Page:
A Deeper Dive into System Change in the Mental Health Paradigm


For the past several years, my blogs have centered on a topic that is admittedly not the most exciting—how policy can affect practice, especially in public mental health systems. Distilling my 50 years of experience with a combination of direct work with people, several management positions within local and state organization and those nearly six years as a state mental health and addictions commissioner, I think I learned a number of lessons in this process about system changes. But I haven’t taken a deeper dive into strategies, especially focused for advocates who seek significant and even radical changes. I think it’s now time.

A first consideration is to define system change. Most readers of this blog would probably agree that the paradigm of care that grows out of the medical model is the biggest challenge to confront. If it was dismantled and replaced with something much more attuned to the desires of people who have been harmed in one way or another by psychiatry as we have known it, we would have the truest form of system change. For some, this would mean abolishing psychiatry itself. For others, it would entail a radical reorientation of traditional psychiatry to one focused on recovery, trauma-informed care, peer supports and minimal use of psychotropic medications.

A second set of considerations is this—can systems change? And is it worth trying? I know that I am seen as a hopeless reformist to many, that it is a waste of my time and, far worse, it is raising unrealistic hopes that a totally dysfunctional misguided system can be changed or even should be in existence. I will acknowledge that I may be completely off base and even if not, the radical criticism of a system that has failed so many is an essential counterbalance to my views. Related to this is the question of whether the principles of an organization like IDHA (The Institute for the Development of Human Arts) can apply these lessons in some way to efforts to change systems of mental health care. It is not mine to say but from my perspective as a former mental health commissioner, I think they could and I hope to demonstrate that to some degree in this blog.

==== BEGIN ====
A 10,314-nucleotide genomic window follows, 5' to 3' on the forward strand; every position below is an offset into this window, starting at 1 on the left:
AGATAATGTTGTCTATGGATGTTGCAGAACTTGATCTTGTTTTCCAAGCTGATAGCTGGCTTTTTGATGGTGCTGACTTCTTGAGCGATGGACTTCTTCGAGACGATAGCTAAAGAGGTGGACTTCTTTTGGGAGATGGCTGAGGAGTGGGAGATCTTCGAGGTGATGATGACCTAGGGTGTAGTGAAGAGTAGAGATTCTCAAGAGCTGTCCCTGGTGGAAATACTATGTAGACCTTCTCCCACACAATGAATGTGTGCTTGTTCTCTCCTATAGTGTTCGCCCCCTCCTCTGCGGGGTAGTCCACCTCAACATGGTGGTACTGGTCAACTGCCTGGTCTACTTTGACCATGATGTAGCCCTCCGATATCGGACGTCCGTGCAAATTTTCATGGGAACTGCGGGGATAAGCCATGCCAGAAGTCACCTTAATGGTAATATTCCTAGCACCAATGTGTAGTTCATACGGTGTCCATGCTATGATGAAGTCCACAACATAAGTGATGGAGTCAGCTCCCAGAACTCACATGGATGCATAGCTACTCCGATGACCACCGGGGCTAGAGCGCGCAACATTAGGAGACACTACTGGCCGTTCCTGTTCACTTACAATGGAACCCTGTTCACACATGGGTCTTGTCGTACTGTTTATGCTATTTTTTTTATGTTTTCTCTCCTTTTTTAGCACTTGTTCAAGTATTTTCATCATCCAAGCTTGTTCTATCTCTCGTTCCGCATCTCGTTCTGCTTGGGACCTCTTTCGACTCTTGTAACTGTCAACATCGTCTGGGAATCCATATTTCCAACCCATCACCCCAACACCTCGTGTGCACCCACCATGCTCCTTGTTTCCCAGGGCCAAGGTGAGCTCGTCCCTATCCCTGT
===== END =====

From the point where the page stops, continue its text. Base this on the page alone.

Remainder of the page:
Efforts to reform should recognize that we are talking about changing cultures—whether these are clinical practice cultures, financing cultures, policy cultures, or social cultures embedded in the larger community. And it’s really a combination of cultures that overlap and reinforce each other. Changing cultures is an uphill and long-term battle.

I do find myself thinking differently than many colleagues about systems change, having become, unintentionally, a state mental health commissioner. Looking back, Lesson 1 is that system changes don’t happen without the creation of partnerships with key partners like program directors, other state and local agencies (like child welfare, corrections, public health), politicians like federal and state legislators and county officials; advocacy organizations, union leaders; progressive medical organizations like the National Physicians Alliance. And numerous individuals and organizations including (many years ago) the Mind Empowered, Inc (MEI) and more recently the Oregon Consumer Advisory Council (OCAC).

This point was driven home to me when I was fired for pushing for better ideas about how to integrate mental health, addictions, and dental health into broader physical health reform. My ego was a bit hurt. So I went home and before I could forget them all, I wrote down all the things I’d accomplished. The first person I showed them to was my wife and colleague in almost everything I did, Dr. Gina Firman Nikkel. She tactfully but quickly brought me to my senses by telling me I hadn’t achieved these things alone—they came about because of the efforts of so many other people—in the categories I just mentioned.